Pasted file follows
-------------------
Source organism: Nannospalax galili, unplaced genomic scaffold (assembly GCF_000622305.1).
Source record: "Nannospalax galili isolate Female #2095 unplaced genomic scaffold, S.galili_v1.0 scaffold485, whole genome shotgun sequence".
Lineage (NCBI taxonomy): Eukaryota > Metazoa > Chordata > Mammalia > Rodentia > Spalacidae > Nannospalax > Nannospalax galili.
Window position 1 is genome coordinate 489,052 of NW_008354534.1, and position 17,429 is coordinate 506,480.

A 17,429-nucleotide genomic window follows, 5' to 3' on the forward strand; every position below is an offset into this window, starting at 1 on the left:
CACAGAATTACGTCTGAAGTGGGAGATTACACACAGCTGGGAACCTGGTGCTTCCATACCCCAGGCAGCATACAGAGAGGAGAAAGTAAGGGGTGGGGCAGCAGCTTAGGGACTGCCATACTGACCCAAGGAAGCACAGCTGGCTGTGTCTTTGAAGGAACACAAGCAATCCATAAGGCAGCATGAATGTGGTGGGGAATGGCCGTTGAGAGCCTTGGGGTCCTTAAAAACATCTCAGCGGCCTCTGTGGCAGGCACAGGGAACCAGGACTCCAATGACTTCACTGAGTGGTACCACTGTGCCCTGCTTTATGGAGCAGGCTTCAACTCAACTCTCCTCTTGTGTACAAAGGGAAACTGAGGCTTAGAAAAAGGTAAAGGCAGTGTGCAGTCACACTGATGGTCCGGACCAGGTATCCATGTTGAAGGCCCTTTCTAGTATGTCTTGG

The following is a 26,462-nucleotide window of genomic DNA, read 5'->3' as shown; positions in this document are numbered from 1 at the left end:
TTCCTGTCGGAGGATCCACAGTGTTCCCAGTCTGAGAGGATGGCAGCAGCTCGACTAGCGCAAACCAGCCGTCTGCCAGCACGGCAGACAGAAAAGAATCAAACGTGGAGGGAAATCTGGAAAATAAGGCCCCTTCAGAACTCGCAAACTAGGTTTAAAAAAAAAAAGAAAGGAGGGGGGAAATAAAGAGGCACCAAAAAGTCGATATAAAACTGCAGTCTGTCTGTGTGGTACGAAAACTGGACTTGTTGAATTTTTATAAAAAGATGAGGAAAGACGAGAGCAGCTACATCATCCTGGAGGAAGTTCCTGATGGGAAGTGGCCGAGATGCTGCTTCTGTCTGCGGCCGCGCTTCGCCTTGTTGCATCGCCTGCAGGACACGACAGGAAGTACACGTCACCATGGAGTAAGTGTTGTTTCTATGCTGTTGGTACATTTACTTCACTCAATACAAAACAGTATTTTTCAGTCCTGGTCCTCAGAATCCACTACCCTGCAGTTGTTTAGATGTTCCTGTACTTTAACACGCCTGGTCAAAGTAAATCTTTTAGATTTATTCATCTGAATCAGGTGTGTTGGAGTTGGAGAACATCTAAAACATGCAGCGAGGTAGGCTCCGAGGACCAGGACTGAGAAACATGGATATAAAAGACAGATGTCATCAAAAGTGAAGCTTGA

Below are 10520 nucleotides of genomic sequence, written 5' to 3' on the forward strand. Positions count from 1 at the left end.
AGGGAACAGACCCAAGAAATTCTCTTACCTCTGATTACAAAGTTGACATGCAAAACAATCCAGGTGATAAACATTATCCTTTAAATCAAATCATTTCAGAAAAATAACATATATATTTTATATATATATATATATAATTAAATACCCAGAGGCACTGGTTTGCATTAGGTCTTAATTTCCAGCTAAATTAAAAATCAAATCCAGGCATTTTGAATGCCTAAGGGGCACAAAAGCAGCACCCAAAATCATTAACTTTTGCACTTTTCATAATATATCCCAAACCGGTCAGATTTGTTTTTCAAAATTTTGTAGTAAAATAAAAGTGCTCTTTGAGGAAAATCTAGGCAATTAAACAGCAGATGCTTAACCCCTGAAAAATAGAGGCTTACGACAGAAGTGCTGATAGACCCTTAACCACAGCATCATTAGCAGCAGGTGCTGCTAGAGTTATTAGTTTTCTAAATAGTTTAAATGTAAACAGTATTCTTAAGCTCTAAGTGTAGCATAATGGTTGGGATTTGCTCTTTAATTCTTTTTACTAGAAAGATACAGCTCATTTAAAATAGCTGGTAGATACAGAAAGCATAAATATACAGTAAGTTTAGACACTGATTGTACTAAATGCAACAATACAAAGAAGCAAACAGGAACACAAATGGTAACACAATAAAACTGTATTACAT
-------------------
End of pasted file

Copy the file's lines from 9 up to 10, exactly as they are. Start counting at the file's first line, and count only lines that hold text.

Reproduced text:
Below are 10520 nucleotides of genomic sequence, written 5' to 3' on the forward strand. Positions count from 1 at the left end.
AGGGAACAGACCCAAGAAATTCTCTTACCTCTGATTACAAAGTTGACATGCAAAACAATCCAGGTGATAAACATTATCCTTTAAATCAAATCATTTCAGAAAAATAACATATATATTTTATATATATATATATATAATTAAATACCCAGAGGCACTGGTTTGCATTAGGTCTTAATTTCCAGCTAAATTAAAAATCAAATCCAGGCATTTTGAATGCCTAAGGGGCACAAAAGCAGCACCCAAAATCATTAACTTTTGCACTTTTCATAATATATCCCAAACCGGTCAGATTTGTTTTTCAAAATTTTGTAGTAAAATAAAAGTGCTCTTTGAGGAAAATCTAGGCAATTAAACAGCAGATGCTTAACCCCTGAAAAATAGAGGCTTACGACAGAAGTGCTGATAGACCCTTAACCACAGCATCATTAGCAGCAGGTGCTGCTAGAGTTATTAGTTTTCTAAATAGTTTAAATGTAAACAGTATTCTTAAGCTCTAAGTGTAGCATAATGGTTGGGATTTGCTCTTTAATTCTTTTTACTAGAAAGATACAGCTCATTTAAAATAGCTGGTAGATACAGAAAGCATAAATATACAGTAAGTTTAGACACTGATTGTACTAAATGCAACAATACAAAGAAGCAAACAGGAACACAAATGGTAACACAATAAAACTGTATTACAT